Though Corsica is famous for its beaches and pastoral setting, unlike other Mediterranean islands, it’s also home to several ski areas. A visit in the summer might mean capping a day spent on the sands with an alfresco meal and several glasses of local wine, while winters here are a totally different vibe – think quaint snow chalets, skiing, and mountaineering.
No matter which season you choose to visit, this is the perfect spot if you’re in search of a holiday a bit off the beaten path, but with a distinctly French flair.
Svalbard is technically part of Norway, but you won’t need to worry about obtaining a visa here as it is open to anyone in the entire world to live in or visit.
Set inside the arctic circle, tourists here can see the midnight sun in the summer, and the northern lights in the winter. Venturing outside of Longyearbyen, the largest city in Svalbard, isn’t recommended without a rifle-carrying guide, as polar bears also make this frozen archipelago their home.
Interestingly, one of the most famous tourist destinations in the country, the Casa Rocca Piccola, is a palace that has been inhabited by the family of the Marquis de Piro for 9 generations. While a tour won’t gain you access to their entire house, for an additional fee you can hire the Marquis himself to show you around.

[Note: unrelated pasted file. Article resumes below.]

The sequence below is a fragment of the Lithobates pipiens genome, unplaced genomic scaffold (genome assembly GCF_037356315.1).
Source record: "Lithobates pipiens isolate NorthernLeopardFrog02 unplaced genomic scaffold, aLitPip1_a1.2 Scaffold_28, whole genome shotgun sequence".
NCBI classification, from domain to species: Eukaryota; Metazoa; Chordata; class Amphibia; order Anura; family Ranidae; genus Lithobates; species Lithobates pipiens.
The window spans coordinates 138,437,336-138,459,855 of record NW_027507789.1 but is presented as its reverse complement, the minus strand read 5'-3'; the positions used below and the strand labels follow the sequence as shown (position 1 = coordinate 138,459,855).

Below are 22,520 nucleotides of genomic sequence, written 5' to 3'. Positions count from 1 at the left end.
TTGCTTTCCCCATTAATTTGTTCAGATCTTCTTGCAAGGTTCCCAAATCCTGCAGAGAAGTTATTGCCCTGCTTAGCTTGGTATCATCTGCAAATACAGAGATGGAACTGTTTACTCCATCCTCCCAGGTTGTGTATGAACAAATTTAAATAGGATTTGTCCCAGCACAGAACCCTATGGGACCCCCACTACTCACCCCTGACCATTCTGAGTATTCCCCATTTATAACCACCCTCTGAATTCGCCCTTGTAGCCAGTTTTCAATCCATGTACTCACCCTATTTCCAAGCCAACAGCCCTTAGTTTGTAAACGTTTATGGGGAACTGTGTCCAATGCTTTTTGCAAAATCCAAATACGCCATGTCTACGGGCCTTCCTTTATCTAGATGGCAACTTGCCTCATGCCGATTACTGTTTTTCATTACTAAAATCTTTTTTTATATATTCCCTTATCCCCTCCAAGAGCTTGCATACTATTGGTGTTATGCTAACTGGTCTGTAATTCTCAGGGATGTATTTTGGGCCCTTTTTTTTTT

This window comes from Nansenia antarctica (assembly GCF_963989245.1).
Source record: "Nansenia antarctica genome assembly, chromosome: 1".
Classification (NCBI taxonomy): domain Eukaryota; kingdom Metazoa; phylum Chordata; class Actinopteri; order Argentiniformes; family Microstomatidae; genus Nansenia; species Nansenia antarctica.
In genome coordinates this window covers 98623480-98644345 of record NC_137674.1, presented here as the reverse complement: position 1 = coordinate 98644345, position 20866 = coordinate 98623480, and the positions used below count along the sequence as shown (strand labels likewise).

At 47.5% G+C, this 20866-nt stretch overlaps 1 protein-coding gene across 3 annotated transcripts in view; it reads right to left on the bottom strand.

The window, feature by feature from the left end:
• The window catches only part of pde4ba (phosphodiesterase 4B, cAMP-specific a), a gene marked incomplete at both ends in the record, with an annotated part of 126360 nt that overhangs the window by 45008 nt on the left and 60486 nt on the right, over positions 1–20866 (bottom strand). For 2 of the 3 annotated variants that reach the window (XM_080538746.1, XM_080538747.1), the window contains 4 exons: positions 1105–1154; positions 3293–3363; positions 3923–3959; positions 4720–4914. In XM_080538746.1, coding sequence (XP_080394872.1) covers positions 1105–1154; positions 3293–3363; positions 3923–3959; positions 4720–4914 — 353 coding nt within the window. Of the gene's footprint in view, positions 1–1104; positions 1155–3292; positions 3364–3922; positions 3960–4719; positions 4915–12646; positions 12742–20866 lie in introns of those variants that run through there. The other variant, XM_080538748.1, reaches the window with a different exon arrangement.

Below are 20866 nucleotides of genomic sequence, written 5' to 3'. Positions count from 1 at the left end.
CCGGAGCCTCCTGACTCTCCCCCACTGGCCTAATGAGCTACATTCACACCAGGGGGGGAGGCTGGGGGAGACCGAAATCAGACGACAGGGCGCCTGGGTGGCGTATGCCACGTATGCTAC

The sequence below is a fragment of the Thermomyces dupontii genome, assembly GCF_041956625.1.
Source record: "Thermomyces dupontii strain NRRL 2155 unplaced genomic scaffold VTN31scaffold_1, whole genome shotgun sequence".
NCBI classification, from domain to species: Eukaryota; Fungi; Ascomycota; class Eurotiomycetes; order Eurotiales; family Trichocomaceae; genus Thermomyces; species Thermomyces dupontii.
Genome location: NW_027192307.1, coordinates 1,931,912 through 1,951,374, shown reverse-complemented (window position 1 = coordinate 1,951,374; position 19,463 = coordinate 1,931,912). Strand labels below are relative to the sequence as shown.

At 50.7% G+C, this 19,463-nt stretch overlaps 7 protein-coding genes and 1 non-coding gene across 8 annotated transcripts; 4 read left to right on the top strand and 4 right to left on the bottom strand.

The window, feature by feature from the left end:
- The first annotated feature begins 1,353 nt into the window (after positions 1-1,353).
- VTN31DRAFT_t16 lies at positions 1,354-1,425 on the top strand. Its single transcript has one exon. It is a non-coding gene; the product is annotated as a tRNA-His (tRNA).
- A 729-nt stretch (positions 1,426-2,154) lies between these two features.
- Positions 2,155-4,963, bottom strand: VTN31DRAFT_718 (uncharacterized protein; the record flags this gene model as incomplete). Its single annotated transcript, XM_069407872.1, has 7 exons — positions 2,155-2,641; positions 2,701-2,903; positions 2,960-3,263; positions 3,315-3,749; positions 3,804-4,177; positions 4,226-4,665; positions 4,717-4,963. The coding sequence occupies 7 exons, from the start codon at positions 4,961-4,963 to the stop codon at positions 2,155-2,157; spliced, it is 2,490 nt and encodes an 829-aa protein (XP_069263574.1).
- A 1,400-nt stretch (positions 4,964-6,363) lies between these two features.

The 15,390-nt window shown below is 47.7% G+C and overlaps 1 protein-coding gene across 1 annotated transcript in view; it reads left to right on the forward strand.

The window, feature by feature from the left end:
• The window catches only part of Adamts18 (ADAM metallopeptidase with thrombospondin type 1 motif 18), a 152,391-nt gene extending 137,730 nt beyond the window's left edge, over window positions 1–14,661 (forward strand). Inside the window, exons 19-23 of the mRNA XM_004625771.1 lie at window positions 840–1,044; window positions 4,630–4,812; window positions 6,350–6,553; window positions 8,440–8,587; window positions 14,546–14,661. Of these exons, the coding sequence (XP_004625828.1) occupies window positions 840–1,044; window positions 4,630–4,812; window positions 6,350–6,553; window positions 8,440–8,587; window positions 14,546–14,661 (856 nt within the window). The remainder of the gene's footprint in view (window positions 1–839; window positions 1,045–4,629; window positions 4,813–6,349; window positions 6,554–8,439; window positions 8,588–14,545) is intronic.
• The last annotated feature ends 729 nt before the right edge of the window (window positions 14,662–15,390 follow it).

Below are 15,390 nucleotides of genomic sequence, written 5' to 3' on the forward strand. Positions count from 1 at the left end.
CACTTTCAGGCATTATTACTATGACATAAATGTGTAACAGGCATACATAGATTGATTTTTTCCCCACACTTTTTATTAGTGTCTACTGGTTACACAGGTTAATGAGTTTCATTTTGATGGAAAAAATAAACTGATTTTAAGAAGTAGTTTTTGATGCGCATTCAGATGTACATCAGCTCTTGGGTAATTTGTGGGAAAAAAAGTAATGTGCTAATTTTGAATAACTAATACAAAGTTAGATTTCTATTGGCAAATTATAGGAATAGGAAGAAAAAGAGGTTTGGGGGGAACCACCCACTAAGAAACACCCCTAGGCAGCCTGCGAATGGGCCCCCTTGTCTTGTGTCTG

São Miguel Island, Portugal
With verdant green hills ringed by grey-black volcanic beaches, visiting São Miguel can feel like stepping into another world. Situated at the south end of the Azores in the North Atlantic, it’s home to hot springs, volcanic lakes, and even a tea plantation you can tour!
A favorite of tourists is whale watching. During their migration periods, you can see sperm whales, blue whales, and bottlenose dolphins within day-trip distance. A few different companies offer group whale-watching tours, or a travel agent can help you hire a private boat with a guide.
Not far from the coast of Split, Brač is probably the easiest to get to of all of the Croatian islands, as you can take the public ferry, hire a catamaran, and unlike its neighbors, you can fly into its sole airport.
Having long catered to tourists from around the region and the world, resorts are really the jewel of Brač and range from comfortable to ultra-luxurious. There are several beaches to visit, but of them, the most famous is Zlatni Rat, or Golden Horn beach. One of the most spectacular places to visit in Croatia, this triangular spit stretches far into the sea and is strewn with smooth white pebbles.